And he rammed his own rifle one inch from the face of the half-asleep figure.
Sally, the American student, was half-asleep at a corner table after a pub crawl.
c.1200, aslepe, o slæpe, from Old English on slæpe (see sleep). The parallel form on sleep continued until c.1550. Of limbs, "numb through stoppage of circulation," from late 14c. Meaning "inattentive, off guard" is from mid-14c.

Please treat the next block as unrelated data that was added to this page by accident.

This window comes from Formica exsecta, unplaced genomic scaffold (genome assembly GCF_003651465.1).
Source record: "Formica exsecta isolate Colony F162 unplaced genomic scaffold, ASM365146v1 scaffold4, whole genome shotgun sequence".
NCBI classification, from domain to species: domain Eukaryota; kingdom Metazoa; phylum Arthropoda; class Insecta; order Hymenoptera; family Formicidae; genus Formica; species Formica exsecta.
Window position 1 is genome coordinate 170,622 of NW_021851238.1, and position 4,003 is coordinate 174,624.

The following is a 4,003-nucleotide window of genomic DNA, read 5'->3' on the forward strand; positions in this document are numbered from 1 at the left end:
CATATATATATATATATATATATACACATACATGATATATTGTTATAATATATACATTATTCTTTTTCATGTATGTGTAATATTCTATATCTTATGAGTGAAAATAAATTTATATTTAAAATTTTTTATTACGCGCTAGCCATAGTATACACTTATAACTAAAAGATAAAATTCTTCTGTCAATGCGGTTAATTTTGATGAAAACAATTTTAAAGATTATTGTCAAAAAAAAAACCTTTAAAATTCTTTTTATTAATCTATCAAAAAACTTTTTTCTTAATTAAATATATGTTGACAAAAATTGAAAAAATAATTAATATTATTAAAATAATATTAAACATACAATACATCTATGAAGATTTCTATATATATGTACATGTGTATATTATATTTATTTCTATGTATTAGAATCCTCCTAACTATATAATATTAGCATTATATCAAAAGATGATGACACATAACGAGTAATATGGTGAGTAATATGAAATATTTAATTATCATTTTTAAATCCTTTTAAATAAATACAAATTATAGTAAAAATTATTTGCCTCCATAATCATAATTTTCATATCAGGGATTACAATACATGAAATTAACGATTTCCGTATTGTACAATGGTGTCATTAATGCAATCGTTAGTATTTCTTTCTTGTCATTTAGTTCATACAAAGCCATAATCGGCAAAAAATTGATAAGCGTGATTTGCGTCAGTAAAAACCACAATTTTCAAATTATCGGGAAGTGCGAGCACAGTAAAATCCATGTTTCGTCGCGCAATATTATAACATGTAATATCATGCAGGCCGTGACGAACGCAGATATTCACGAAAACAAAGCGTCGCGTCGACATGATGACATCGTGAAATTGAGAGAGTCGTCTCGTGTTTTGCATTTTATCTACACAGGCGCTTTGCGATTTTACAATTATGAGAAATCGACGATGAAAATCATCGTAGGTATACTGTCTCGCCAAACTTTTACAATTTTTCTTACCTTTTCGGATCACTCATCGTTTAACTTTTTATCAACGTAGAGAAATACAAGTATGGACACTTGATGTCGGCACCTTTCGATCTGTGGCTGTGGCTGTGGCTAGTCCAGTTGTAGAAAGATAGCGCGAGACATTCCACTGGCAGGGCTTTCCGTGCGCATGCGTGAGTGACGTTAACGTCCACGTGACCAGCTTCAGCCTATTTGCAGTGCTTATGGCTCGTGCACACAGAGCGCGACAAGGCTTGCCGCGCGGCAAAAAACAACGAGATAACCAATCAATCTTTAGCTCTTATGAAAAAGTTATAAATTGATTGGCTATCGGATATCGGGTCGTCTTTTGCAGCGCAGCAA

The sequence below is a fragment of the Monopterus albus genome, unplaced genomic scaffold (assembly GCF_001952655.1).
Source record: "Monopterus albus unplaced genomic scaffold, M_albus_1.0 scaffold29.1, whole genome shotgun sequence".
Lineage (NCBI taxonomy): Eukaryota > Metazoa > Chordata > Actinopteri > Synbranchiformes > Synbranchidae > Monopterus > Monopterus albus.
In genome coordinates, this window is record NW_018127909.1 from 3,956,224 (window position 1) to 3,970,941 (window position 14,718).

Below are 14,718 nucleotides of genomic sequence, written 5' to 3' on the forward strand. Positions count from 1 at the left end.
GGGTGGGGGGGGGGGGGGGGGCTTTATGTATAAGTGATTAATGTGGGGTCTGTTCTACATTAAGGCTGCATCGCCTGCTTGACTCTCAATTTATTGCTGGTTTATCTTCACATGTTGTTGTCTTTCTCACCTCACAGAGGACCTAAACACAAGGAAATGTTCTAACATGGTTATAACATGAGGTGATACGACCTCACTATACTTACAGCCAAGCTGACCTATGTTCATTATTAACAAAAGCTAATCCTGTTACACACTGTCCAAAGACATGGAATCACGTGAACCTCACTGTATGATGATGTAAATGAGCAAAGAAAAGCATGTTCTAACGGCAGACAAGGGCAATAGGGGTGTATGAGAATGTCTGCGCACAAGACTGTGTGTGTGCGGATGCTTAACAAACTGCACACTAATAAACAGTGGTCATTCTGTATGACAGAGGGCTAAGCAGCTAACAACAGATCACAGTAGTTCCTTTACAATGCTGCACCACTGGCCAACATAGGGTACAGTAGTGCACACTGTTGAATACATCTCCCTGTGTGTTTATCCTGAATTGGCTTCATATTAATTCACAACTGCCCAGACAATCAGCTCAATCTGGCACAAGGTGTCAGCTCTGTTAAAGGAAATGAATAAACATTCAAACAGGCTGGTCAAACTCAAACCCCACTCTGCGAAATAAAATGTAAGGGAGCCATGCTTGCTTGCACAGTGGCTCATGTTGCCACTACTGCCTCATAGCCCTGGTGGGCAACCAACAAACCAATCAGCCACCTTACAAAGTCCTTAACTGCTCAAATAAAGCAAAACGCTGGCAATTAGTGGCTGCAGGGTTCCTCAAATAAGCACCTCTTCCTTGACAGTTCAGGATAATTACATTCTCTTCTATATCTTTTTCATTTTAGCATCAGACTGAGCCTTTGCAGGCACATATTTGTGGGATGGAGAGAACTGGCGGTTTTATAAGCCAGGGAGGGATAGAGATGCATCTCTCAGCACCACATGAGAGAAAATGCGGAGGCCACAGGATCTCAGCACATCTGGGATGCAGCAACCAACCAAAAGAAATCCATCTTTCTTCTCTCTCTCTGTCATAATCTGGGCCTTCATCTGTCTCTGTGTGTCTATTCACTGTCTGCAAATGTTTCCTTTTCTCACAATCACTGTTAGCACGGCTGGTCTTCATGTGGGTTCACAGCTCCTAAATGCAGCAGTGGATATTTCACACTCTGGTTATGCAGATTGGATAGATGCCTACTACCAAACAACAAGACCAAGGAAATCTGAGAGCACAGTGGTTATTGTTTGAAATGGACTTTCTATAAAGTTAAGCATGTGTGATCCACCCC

asleep a·sleep (ə-slēp')
In a state of sleep; sleeping.
Numb, as of a limb.
In or into a state of sleep.
In or into a state of apathy or indifference.
Into the sleep of the dead.